Teenage siblings Samantha, Christopher and Brianna say it was the small things they noticed in their dad’s behavior that signaled a change.
“The first time I really noticed it I was shopping with dad and we were looking for kitty litter and kitty litter was nowhere near where dad was looking,” Samantha says. “He was looking in the ice-cream aisle.”
“I felt like I had to take control; it was reversed roles.”
Their mum Melissa also remembers when she realised something was wrong.
“The first sign of anything was when we got a letter saying that Paul had to go to a meeting because of something that had happened at work,” she says.
Paul is a carpenter by trade and his boss had noticed him breaching safety rules around dangerous tools.
After he sought medical help, Paul was diagnosed with early-onset dementia at 53 years old.
The news came as a shock to the family, who were suddenly plummeted into the isolating and ominous world of a disease that typically affects older people.
“I thought ‘There’s been a mistake’,” Paul says of his diagnosis. “‘I’m not 70, 75’.”
‘A lonely journey’
Paul McMellon has worked as a carpenter for 30 years and says has always been good with his hands. His father and brother are carpenters too.
But after he began to act strangely on the job – “There were a lot of things that I was doing that were out of the ordinary” – Paul was let go.
He was diagnosed with early-onset frontotemporal dementia two years ago, which forced him to retire from working altogether.
The father-of-three is trying to make the most out of life, despite the looming fog guaranteed by dementia.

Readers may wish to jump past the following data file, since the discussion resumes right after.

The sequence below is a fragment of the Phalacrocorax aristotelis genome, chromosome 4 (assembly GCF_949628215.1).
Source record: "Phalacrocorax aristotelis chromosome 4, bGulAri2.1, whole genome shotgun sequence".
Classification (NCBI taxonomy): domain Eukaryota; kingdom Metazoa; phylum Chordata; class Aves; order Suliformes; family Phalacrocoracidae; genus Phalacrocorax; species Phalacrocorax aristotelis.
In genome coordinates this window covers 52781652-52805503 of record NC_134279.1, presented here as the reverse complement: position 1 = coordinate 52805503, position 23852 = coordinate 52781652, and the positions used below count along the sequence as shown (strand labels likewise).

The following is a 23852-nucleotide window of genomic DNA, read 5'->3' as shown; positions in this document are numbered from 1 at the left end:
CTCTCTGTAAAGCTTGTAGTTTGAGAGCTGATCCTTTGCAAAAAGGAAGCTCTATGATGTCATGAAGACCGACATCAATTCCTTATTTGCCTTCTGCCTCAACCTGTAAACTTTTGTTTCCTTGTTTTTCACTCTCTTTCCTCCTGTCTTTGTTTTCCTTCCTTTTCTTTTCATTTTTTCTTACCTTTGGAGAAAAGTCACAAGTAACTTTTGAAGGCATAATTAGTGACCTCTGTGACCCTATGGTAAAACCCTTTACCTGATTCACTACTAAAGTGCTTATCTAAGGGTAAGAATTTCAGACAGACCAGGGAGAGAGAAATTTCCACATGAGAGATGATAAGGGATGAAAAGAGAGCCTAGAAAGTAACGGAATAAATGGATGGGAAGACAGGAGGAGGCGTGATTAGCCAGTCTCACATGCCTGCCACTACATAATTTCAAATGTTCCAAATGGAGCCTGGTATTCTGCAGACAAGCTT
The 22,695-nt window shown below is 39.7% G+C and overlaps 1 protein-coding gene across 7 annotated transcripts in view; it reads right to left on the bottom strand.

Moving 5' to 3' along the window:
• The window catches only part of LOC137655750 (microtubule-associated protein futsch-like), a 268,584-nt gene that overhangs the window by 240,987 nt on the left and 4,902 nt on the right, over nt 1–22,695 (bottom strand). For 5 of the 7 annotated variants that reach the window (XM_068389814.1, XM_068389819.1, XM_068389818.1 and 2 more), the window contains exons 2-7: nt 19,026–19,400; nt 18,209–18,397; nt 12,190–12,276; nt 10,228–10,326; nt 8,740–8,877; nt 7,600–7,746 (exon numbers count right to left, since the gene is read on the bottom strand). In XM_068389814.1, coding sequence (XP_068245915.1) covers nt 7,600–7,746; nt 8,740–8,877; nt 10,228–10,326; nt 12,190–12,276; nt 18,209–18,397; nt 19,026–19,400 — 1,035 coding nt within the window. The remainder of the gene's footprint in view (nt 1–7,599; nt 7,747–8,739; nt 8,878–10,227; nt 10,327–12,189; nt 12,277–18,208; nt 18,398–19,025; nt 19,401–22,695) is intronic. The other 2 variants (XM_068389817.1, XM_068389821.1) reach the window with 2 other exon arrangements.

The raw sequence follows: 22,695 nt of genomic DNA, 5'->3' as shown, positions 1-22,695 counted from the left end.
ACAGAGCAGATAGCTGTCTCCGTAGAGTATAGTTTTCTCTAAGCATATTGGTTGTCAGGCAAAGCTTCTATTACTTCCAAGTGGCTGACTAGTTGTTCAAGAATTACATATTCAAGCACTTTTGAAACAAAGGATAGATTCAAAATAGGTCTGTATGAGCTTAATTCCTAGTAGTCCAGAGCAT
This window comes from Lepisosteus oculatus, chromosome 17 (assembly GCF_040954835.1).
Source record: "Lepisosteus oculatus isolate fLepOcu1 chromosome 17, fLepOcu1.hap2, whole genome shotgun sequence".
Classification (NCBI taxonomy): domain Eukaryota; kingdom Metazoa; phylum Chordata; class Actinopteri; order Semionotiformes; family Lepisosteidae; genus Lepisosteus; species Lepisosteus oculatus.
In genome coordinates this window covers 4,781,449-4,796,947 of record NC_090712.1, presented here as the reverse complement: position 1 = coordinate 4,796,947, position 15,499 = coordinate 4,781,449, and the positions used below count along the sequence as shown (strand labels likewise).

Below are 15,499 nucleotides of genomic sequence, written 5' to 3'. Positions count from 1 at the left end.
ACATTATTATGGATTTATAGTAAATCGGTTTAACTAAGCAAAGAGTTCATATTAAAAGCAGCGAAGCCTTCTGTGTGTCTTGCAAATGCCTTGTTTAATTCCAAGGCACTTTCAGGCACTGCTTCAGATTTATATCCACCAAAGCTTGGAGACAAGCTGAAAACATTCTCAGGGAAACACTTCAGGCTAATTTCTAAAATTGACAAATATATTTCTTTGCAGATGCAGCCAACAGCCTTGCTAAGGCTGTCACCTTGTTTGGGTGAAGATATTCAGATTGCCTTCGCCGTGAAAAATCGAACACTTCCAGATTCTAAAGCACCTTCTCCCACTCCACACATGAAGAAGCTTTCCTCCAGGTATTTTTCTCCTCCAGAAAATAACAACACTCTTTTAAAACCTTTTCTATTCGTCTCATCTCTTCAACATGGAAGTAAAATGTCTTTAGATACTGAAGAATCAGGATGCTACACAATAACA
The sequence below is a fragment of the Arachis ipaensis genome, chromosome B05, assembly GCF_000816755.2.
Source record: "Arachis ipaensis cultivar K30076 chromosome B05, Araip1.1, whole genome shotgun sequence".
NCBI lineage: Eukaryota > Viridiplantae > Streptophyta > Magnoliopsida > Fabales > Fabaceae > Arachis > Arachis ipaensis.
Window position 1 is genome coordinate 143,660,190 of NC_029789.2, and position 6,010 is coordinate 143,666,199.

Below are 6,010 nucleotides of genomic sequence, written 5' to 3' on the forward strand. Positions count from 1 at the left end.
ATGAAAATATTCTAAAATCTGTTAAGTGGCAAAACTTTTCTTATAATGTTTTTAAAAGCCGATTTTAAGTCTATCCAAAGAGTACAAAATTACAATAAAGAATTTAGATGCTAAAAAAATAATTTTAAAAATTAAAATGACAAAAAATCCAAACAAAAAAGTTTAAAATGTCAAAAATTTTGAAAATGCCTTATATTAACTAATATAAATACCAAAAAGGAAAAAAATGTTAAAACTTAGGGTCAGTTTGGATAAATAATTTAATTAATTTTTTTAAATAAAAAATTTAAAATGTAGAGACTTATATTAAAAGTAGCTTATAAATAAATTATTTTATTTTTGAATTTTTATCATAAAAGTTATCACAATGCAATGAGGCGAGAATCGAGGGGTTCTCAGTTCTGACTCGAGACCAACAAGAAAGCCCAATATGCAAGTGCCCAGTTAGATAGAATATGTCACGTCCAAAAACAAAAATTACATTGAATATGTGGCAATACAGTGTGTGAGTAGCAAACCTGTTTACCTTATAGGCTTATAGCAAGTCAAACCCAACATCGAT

His wife Melissa says the diagnosis has been tough on their children Samantha, 19, Christopher, 17 and Brianna, 15.
“It’s an isolating and lonely journey for a teenager,” she says. “When the kids mention that their dad’s got dementia, other teenagers don’t know what to say.”
There are 36 million people around the world with dementia and 7.7 million are diagnosed each year.
Dementia is diagnosed if two or more cognitive functions are impaired including memory, language skills, understanding information, spatial skills, judgment and attention.
Alzheimer’s is the most common form of dementia, affecting about two thirds of cases.
But cases of people under 65 are very rare.
A world-first drug trial is currently underway in Melbourne that has the potential to revolutionise the most common form of dementia.
Stephen Macfarlane, Director of Aged Psychiatry at Alfred Health, says if the drug was successful it could have huge implications for patients.
“The Anavex drug is a compound which aims to prevent the accumulation of abnormal proteins that cause Alzheimer’s disease,” he says. “But more than that, it has an independent memory improving function.”
Christopher Missling, a spokesman for the drug company behind the trial, says the need is huge.
“Alzheimer’s disease if the largest market,” he says. “It is estimated to be between 13 and 67 billion.”
Many patients with terminal illnesses make bucket lists of the things they want to do, but Paul’s symptoms mean he has lost the ability to make lists.
“What’s hard about that is Paul’s ability to plan, Paul’s ability to make decision, Paul’s ability to organise,” Melissa says.
But Paul is determined to still live an active life.
“I can still construct things as I always have,” he says. “I can be a father.”
Now he’s retired, the handyman has taken on the job of making his children’s lunches each day.
“I’m learning to know what they like and what they don’t like,” he says.
And while bucket lists are off the table, he’s sure to write another kind of note most days.
“I’ll leave a little note with their sandwich to see that they have a laugh,” Paul says.
“[They say things like] ‘Don’t eat this bit of paper, have a good day’.”
Watch the full story on The Feed tonight at 7.30pm on SBS TWO.